Fieldset
First weeks in the House of Stone

In Shona, the indigenous language of the country  Zimbabwe means 'House of Stone'. There is not a more precise way to describe Zimbabwean people as they are adamantine: like stone in the way they face difficulties.

In Shona, the indigenous language of the country  Zimbabwe means 'House of Stone'. There is not a more precise way to describe Zimbabwean people as they are adamantine: like stone in the way they face difficulties. You really see this in the tough economic situation faced by the country that has resulted in a high unemployment rate.

In a way I can identify with this, as I had to develop a certain degree of resilience to make the decisions that brought me here. Leaving a rewarding job and a secure routine full of comforts in a metropolis to face the unknown was a hard decision.  It turns out that sometimes in order to make some sense of life we need to risk it all. Today, I’m sure I made the right choice.

Zimbabwe welcomed me warmly, in ways that I could never have imagined. Here, it is common that strangers greet each other when passing in the streets. “Good morning” and “Good afternoon” are constantly used, regardless of the context. Initially, I was convinced that there was an ulterior motive behind the friendliness.  I thought people were greeting me as an approach to either offer me something for sale or even ask for something. It turned out to be nothing like that. Zimbabwean people are simply polite, pleasant and very courteous.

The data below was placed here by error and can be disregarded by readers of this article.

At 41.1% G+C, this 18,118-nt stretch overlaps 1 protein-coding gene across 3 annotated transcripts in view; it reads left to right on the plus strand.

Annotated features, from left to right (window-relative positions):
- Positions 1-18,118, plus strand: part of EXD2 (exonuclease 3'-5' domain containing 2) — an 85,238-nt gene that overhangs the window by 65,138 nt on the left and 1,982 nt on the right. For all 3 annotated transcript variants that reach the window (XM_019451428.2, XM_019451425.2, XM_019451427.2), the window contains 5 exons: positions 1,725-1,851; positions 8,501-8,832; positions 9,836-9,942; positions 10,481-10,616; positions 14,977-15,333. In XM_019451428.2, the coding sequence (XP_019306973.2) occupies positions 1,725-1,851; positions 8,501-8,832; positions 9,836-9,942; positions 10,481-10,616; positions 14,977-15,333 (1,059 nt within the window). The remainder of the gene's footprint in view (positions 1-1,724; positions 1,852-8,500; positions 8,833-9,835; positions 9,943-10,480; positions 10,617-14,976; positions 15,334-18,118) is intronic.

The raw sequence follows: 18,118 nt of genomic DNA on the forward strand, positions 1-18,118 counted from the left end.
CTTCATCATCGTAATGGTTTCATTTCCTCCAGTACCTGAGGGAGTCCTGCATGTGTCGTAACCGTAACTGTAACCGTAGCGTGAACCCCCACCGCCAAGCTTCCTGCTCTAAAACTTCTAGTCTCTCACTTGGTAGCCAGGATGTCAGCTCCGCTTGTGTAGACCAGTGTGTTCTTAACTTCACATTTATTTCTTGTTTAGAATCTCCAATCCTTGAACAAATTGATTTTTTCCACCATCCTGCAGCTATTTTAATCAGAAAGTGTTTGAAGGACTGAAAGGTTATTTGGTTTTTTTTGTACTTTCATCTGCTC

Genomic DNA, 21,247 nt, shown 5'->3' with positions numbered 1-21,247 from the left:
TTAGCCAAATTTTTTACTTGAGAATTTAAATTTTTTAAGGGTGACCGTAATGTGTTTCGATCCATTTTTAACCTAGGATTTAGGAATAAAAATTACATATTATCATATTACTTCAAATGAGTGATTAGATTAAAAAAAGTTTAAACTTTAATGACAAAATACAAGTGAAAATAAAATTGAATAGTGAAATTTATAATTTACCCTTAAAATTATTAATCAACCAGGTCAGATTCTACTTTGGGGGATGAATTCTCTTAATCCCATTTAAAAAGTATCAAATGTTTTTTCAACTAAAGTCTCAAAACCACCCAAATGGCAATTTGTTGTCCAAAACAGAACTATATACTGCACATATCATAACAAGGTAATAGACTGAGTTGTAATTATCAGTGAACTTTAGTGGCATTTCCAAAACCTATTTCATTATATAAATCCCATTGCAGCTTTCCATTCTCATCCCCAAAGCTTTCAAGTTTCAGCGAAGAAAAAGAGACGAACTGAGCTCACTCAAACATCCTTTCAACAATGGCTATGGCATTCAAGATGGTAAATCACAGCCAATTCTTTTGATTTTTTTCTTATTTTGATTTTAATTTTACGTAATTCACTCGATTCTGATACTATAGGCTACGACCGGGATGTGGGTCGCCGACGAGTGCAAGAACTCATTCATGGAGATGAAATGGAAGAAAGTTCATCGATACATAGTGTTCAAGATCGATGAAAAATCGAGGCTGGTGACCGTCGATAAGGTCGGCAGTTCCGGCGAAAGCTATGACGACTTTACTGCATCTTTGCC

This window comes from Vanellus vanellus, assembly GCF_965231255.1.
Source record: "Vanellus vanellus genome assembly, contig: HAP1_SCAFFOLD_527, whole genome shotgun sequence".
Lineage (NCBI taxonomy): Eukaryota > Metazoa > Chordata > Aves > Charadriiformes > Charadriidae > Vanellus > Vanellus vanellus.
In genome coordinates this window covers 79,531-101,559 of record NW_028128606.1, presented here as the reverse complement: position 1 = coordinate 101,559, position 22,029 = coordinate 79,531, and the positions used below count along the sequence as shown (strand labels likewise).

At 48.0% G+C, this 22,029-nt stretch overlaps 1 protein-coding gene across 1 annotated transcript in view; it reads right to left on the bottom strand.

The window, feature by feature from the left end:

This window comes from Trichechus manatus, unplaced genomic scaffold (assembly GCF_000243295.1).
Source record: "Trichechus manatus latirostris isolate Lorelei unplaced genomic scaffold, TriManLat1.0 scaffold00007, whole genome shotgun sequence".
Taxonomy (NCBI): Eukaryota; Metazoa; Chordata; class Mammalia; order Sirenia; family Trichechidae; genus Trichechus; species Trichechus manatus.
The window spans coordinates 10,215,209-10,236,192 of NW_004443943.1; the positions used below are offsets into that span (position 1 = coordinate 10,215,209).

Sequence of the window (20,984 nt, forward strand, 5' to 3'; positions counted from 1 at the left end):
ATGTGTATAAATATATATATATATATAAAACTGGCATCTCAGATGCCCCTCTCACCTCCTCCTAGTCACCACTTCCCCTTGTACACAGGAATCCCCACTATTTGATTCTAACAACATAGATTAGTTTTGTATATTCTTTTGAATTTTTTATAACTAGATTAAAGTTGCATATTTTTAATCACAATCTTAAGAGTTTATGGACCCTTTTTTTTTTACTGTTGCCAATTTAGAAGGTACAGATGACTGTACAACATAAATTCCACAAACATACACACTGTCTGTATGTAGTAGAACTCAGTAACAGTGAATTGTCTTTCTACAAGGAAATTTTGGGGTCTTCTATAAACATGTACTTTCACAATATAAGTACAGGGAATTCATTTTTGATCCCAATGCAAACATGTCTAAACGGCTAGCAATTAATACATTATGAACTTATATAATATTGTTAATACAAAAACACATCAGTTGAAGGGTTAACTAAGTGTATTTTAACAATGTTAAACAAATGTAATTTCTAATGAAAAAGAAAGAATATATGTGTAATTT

Since my arrival I have had many 'first-time' experiences. Things like sleeping with a mosquito net (the area I am based in  has a high rate of malaria), eating with my hands, speaking my first words in Shona (Mamuka Sei, Maskuera Sei, Makadini), looking at the wonderfully starry sky, and meeting people from many different places. (By the way, all this will be a separate chapter in the blog.)

The diversity of international staff's nationalities creates a platform for exchanging ideas and knowledge. For example, in my spare time, a colleague, a Swedish doctor, gives me ukelele lessons. In return, I teach her how to use Excel, so she can analyse the medical history of her patients more successfully. My supervisor, the project coordinator,  spent six years in Mozambique, also with MSF, and we occasionally speak in Portuguese in order for her to practice the language.

This is my first assignment with MSF, and I’m responsible for the logistics of  a project in Chipinge district, which is very close to the border with Mozambique. So it is not uncommon to occasionally hear someone speaking Portuguese in the surrounding area. My job is rewarding and challenging. Among many other things, we facilitate rehabilitation work in district clinics and hospitals to support the Ministry of Health.  Usually, MSF projects in Zimbabwe are focused on HIV and AIDS. We also provide tuberculosis (TB) care (one of the opportunistic infections that can affect people with the HIV virus). The project I work in is also about to commence a program for non-communicable diseases. These are illnesses such as diabetes, hypertension, and asthma among others.

In spite of not having any direct contact with patients, I do pay attention to my medical colleagues’ stories. Last week, a colleague from Kenya, also a doctor, was with a 17-old patient weighing approximately 23kg (around 51 lb). The patient  was HIV-positive and had tuberculosis. In other cases, HIV-positive children also come to the hospitals and clinics of our program.

I’m sure I’m in the right place at the right time. Working with MSF is rewarding in every way and it’s wonderful to know that I make a difference in the lives of so many people.